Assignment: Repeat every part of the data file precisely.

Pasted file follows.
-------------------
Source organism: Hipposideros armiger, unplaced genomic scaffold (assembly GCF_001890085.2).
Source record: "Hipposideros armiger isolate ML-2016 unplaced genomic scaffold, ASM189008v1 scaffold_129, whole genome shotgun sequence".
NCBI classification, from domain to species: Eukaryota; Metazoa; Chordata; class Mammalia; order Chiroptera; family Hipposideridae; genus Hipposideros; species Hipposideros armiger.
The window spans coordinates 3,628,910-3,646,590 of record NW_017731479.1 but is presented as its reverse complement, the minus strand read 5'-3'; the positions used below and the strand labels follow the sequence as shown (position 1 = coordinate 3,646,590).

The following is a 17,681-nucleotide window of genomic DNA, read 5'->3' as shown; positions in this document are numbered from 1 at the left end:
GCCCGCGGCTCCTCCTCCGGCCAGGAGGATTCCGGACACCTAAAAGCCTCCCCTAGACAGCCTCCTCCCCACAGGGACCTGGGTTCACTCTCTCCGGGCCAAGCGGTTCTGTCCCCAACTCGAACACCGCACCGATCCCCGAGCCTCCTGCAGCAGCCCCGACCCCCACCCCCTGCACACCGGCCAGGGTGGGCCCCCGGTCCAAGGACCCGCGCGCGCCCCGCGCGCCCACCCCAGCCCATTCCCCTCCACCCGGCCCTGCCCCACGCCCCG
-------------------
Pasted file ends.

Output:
Source organism: Hipposideros armiger, unplaced genomic scaffold (assembly GCF_001890085.2).
Source record: "Hipposideros armiger isolate ML-2016 unplaced genomic scaffold, ASM189008v1 scaffold_129, whole genome shotgun sequence".
NCBI classification, from domain to species: Eukaryota; Metazoa; Chordata; class Mammalia; order Chiroptera; family Hipposideridae; genus Hipposideros; species Hipposideros armiger.
The window spans coordinates 3,628,910-3,646,590 of record NW_017731479.1 but is presented as its reverse complement, the minus strand read 5'-3'; the positions used below and the strand labels follow the sequence as shown (position 1 = coordinate 3,646,590).

The following is a 17,681-nucleotide window of genomic DNA, read 5'->3' as shown; positions in this document are numbered from 1 at the left end:
GCCCGCGGCTCCTCCTCCGGCCAGGAGGATTCCGGACACCTAAAAGCCTCCCCTAGACAGCCTCCTCCCCACAGGGACCTGGGTTCACTCTCTCCGGGCCAAGCGGTTCTGTCCCCAACTCGAACACCGCACCGATCCCCGAGCCTCCTGCAGCAGCCCCGACCCCCACCCCCTGCACACCGGCCAGGGTGGGCCCCCGGTCCAAGGACCCGCGCGCGCCCCGCGCGCCCACCCCAGCCCATTCCCCTCCACCCGGCCCTGCCCCACGCCCCG